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Duplicating vertices via indices causes weirdness [SOLVED]


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#1 Manabreak   Members   -  Reputation: 141

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Posted 29 August 2012 - 09:19 AM

Okay, this is kind of a sequel to my last post: ( http://www.gamedev.n...-using-vboglsl/ )

Basically, I'm trying to create the needed vertices from a set of base vertices, indices and UV coordinates. I just can't get it right. Let's take a simple cube for an example: I have 8 base vertex coordinates (read from a FBX file), 36 indices for triangles and 36 UV coordinates, one for each index. Now, I need a new set of vertices with the UV coordinates mapped to them.

Let's assume I have vertex coordinates like this:
(1, 1, -1)
(1, -1, -1)
(-1, -1, -1)
(-1, 1, -1)
(1, 1, 1)
(1, -1, 1)
(-1, -1, 1)
(-1, 1, 1)

And indices list like this:
4,0,3
4,3,7
2,6,7
2,7,3
1,5,2
5,6,2
0,4,1
4,5,1
4,7,5
7,6,5
0,1,2
0,2,3

I tried a simple code like this:
List<Vertex> tempVerts = new List<Vertex>();
for(int i = 0; i < indices.Count; ++i)
{
tempVerts.Add(vertices[indices[i]]);  // 'vertices' is the list of the eight original vertices
}
vertices = tempVerts; // override the original list with the newly made one

.. but it cause a hell of a mess:
cube_prob_2.jpg

... while this is how it SHOULD be:
cube_correct.jpg

I'm losing my head here, because I KNOW it's a simple thing, yet I cannot get my mind around it. Please help me before I go bald from pulling my hair! Also, someone told me last time that there should be 24 unique vertices in the final version, but I get 36. Huh?

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#2 Goran Milovanovic   Members   -  Reputation: 1104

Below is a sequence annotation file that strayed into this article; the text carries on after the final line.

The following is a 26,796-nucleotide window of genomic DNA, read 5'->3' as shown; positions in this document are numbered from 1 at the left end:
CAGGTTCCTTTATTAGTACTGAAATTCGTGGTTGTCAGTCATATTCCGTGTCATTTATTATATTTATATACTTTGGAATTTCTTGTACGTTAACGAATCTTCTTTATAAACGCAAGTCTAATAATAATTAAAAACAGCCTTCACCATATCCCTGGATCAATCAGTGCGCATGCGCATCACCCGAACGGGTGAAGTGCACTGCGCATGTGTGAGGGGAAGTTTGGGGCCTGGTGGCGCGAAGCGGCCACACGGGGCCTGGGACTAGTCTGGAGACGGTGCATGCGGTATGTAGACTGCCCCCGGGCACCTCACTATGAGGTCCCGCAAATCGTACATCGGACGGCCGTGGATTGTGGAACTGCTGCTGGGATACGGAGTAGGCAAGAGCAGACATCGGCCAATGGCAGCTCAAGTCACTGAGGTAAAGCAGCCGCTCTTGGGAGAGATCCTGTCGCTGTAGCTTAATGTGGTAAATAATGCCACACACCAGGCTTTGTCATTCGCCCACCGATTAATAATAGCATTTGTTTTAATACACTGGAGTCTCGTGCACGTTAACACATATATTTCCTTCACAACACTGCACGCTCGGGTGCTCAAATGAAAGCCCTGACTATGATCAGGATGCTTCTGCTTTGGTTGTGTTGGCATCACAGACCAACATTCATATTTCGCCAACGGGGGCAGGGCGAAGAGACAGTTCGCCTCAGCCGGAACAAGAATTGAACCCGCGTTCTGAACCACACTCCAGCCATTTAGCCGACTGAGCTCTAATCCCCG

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Posted 29 August 2012 - 10:45 AM

Why didn't you continue this discussion in that original thread ? .... It seems fairly relevant.

Anyway: The advice you were given, relating to 24 indices for 8 base vertices, assumes that you're drawing quads. So, for 8 vertices that specify the corners of some cube, you have a total of 6 faces, meaning that you need 24 indices to specify the 4 verts for each individual face (6 * 4 = 24).

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#3 Manabreak   Members   -  Reputation: 141

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Posted 29 August 2012 - 10:53 AM

Why didn't you continue this discussion in that original thread ? .... It seems fairly relevant.

Anyway: The advice you were given, relating to 24 indices for 8 base vertices, assumes that you're drawing quads. So, for 8 vertices that specify the corners of some cube, you have a total of 6 faces, meaning that you need 24 indices to specify the 4 verts for each individual face (6 * 4 = 24).


This felt kind of a different problem, so I decided to pop up a new thread.

In fact, i'm using triangles as is the standard, quads are quite "dead" anyway.

#4 Goran Milovanovic   Members   -  Reputation: 1104

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Posted 29 August 2012 - 12:52 PM

In fact, i'm using triangles as is the standard, quads are quite "dead" anyway.


Where is this written? I don't think it's true.